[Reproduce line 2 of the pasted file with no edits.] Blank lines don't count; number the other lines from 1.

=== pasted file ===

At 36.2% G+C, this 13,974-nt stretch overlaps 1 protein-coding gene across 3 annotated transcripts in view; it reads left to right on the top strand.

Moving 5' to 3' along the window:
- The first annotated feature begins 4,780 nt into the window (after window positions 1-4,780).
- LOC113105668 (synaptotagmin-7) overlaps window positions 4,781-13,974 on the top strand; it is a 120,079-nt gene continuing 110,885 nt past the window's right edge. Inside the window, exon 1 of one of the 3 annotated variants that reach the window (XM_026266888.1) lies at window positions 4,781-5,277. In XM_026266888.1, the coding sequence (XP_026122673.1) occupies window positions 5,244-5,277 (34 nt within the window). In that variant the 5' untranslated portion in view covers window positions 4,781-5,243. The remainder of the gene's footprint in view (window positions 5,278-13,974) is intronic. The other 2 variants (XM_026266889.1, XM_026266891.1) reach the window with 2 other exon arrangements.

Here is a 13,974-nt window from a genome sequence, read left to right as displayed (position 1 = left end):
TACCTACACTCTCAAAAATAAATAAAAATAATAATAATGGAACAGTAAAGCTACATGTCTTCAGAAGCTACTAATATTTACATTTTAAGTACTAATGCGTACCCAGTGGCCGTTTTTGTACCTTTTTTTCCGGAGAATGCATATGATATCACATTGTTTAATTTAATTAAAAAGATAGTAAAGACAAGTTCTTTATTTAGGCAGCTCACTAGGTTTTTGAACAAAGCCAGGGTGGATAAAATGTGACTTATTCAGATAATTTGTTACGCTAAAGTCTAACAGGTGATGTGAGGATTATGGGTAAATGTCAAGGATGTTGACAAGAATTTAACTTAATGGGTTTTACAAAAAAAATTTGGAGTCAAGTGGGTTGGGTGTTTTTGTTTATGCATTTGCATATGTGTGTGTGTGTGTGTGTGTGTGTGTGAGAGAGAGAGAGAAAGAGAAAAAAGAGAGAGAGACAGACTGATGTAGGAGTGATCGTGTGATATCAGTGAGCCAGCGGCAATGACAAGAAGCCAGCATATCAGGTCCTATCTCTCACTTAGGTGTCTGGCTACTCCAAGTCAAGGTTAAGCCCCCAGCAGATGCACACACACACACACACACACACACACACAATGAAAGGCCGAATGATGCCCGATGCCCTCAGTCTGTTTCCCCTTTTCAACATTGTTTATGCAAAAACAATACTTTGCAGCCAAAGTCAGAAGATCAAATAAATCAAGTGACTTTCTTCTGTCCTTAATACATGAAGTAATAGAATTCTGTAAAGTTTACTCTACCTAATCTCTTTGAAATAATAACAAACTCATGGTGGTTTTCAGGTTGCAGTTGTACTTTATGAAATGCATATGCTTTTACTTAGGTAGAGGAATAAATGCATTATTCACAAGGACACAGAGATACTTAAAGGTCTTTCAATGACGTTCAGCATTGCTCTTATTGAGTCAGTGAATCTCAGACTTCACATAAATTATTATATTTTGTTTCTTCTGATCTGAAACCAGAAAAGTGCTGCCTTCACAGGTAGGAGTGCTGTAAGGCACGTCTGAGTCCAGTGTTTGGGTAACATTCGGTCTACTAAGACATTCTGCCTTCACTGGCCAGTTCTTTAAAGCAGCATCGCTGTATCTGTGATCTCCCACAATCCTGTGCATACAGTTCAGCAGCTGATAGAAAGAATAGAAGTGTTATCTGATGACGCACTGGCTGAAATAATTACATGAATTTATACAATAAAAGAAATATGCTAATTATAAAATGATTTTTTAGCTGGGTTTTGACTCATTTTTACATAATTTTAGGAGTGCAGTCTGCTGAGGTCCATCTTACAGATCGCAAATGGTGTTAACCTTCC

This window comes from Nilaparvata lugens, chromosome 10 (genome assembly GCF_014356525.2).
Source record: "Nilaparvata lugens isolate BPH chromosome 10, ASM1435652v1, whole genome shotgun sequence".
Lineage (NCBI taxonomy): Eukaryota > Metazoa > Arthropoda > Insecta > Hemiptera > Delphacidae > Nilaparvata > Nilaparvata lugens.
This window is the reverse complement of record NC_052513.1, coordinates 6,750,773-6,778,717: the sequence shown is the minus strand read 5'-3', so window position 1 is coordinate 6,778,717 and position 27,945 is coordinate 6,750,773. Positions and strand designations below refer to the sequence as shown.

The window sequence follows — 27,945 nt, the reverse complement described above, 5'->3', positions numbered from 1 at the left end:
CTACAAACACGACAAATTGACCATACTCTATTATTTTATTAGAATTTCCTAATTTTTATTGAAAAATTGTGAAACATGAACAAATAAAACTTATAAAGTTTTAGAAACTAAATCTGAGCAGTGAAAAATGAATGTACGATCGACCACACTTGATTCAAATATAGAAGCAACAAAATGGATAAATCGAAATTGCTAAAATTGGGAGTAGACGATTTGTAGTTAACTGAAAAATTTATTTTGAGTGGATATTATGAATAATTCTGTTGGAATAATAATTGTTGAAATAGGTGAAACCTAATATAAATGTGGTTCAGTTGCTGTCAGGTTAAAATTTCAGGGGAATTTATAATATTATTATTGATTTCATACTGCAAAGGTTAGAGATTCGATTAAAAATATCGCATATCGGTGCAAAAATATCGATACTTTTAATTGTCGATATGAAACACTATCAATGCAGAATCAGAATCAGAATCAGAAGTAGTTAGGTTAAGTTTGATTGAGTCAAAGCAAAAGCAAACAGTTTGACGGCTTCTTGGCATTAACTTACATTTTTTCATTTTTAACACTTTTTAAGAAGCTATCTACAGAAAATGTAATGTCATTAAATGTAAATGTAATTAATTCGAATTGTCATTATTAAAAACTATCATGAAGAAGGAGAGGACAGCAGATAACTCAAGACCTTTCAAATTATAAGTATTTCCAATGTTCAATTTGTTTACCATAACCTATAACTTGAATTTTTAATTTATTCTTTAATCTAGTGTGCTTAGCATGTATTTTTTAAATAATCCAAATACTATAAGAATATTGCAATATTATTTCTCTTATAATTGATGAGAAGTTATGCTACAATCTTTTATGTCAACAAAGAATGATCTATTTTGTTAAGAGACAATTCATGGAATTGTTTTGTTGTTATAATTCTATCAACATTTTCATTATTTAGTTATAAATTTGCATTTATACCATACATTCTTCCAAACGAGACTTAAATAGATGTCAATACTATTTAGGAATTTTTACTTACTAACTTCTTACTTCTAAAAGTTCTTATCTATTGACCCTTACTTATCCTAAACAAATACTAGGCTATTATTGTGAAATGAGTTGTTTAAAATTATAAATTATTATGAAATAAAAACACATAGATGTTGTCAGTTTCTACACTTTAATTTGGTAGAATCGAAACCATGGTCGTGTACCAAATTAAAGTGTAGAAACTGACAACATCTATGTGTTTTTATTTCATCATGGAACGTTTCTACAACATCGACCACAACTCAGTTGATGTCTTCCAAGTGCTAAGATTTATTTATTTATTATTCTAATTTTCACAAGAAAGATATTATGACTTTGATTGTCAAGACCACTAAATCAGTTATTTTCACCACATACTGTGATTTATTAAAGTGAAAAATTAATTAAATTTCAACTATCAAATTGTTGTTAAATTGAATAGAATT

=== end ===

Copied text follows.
Moving 5' to 3' along the window: